The Top 5 Dishes in San Pedro

The Chori-Man – Burrito Con Papas

Humberto Raygoza, aka The Chori-Man, got his start selling red and green chorizo at the Flower District Farmers Market and to restaurants like Salazar and Sonoratown. He drew the attention of Mandy Barton Clark during pop-ups at Crafted and Brouwerij West and a dedicated customer became his partner. They took over a tiny pizzeria with a single shaded picnic table, stuffed sausages hanging from white walls, and an open kitchen. Their hearty breakfast burrito contains roasted potatoes, two eggs, molten mozzarella cheese, and a choice of meat. Clearly, this is a job for chorizo. Red Zacatecas-style chorizo centers on chicken leg and thigh meat and comes seasoned with guajillo chile, garlic, and spiced vinegar. Green Toluca-style chorizo pairs pork butt and neck meat with mild poblano peppers and cilantro. Get a boost from the salsa bar, either chunky jalapeno relish folded with chopped onions or habanero salsa blended with roasted vegetables.

Crazy Fish - Swordfish Sandwich

Wholesale seafood veteran Joe Tomasello teamed with four partners on Crazy Fish Grill & Market, expanding an ambitious oceanic vision to a strip mall in north San Pedro. White walls are lined with colorful faux seafood. A case by the register displays fillets of fish like wild Alaskan salmon, yellowtail and trout, all available for home cooking or to eat grilled in-house. They also feature four house specials, none better than the swordfish sandwich. This firm white fish is notoriously difficult to prepare juicy, but Crazy Fish nails it. Two thin-sliced fillets are marinated with parsley, herbs and spices, grilled, and served on a soft bun with crunchy cole slaw and a sweet-tart papaya, apricot and cranberry chutney. Each sandwich comes with a choice of standard French fries or sweet potato fries.

Gaffey St. Diner - Gaffey Street Special Breakfast

Gaffey St. Diner is a classic spot located just past the 110 Freeway’s southern end that’s lined with port photos, fishing nets and other nautical bric-a-brac. The restaurant appeared on “Diners, Drive-ins and Dives,” but locals have championed their comfort food for years. Current owners Desiree Garcia and chef/husband Jerico Hernandez took over in 2017. People still fill cream-colored booths for hearty scratch cooking. Gaffey Street Special Breakfast features a fluffy chorizo omelette made with four eggs and judiciously spiced, house-made beef sausage. They fold each omelette over melted cheese, top with guacamole and tomato slices, and plate with crusty skin-on home fries and a choice of carb. I’d suggest their biscuit with butter and honey. Accentuate your combo with a “mild” tomato-based salsa or thicker, spicier “super” salsa made with chile de arbol.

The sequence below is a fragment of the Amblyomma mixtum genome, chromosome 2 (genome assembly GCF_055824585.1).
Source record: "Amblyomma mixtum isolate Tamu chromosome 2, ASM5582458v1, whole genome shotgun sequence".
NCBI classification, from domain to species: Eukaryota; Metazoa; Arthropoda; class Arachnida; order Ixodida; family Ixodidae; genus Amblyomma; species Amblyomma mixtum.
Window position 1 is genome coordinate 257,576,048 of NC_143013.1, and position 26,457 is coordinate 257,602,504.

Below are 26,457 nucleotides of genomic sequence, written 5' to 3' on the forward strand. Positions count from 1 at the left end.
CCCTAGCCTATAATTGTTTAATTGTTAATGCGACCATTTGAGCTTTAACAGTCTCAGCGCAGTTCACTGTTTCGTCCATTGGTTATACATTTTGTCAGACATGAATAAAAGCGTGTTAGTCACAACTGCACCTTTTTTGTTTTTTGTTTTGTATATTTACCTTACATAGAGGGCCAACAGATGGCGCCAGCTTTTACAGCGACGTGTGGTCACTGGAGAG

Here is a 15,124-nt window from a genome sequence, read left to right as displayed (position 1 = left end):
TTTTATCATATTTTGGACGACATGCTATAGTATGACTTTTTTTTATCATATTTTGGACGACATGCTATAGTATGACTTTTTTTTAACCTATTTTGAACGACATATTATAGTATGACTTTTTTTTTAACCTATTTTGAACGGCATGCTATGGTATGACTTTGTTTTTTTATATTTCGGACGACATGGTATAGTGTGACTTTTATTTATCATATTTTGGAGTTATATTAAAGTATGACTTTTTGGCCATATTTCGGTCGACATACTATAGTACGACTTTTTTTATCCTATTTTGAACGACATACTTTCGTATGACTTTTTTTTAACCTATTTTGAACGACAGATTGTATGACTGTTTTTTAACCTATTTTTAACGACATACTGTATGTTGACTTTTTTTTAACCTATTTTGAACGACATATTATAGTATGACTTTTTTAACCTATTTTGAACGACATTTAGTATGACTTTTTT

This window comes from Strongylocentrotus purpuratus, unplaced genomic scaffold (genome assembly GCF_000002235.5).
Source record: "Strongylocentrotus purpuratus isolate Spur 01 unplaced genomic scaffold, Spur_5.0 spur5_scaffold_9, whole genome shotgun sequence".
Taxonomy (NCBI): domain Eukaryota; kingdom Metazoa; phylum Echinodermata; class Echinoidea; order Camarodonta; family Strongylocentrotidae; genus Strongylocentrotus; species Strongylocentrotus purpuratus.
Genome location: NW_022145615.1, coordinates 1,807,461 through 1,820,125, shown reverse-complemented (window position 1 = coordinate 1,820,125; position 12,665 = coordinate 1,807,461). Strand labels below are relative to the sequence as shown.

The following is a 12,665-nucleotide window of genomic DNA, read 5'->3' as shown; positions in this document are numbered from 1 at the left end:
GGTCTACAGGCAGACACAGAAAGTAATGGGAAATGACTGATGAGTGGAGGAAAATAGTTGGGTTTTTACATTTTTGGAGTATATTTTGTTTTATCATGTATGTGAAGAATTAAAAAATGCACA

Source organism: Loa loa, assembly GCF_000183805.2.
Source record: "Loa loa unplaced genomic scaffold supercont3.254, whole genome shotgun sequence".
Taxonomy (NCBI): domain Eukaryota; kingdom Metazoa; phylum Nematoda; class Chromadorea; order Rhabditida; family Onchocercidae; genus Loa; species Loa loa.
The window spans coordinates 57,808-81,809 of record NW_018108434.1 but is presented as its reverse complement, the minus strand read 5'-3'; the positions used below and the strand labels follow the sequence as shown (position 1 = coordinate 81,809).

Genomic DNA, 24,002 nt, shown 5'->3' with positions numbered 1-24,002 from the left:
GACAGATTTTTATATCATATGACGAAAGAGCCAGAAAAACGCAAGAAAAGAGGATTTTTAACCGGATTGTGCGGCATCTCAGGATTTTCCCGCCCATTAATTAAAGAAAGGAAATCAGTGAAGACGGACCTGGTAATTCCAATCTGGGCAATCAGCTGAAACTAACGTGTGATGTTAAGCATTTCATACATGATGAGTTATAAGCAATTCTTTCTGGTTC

J Trani’s Ristorante - Majestic Wet Beef Sandwich

The Trani family has been feeding San Pedro residents and port workers since 1925. Dustin J. Trani is currently executive chef, following in the foodsteps of father Jim Trani Jr., grandfather J. Trani, and great grandfather Filippo Trani, who first called the family restaurant Majestic Café before going eponymous. The current location resides in a brick and wood building with a unique round bar up front, dining room with historic photos, and Frank Sinatra on the stereo. The “Majestic Wet Beef Sandwich” is a lunch-only homage to the family’s original restaurant, featuring a baguette piled with rosy thin-shaved tri-tip, sharp Provolone, and navy bean chili, all ladled with au jus. This rich sandwich is like a double-decker, open-faced French dip. Each order comes with a steak knife, but many diners prefer to get messy and just dive hands first into the bowl.

San Pedro Fish Market - Shrimp Fajitas

San Pedro Fish Market debuted in Downtown San Pedro as Vista Seafood in 1957. Mackey Ungaro eventually relocated the market to the waterfront Ports O’ Call Village, where son Henry and friend Tommy Amalfitano took over operations. They always steamed crab and lobster for customers, but to truly stand out, they added a restaurant on Good Friday in 1982. Now the Ungaros and Amalfitanos can seat 2,000 people at a time, many of which come for the views of the cruise ships, Port of Los Angeles and squawking sea gulls. People tend to order plates or trays of seafood fajitas, depending on the size of your group, loaded with griddled shell-on shrimp and/or sea bass fillet and/or lobster, all lavished with grilled onions, green bell peppers, tomatoes, and potatoes.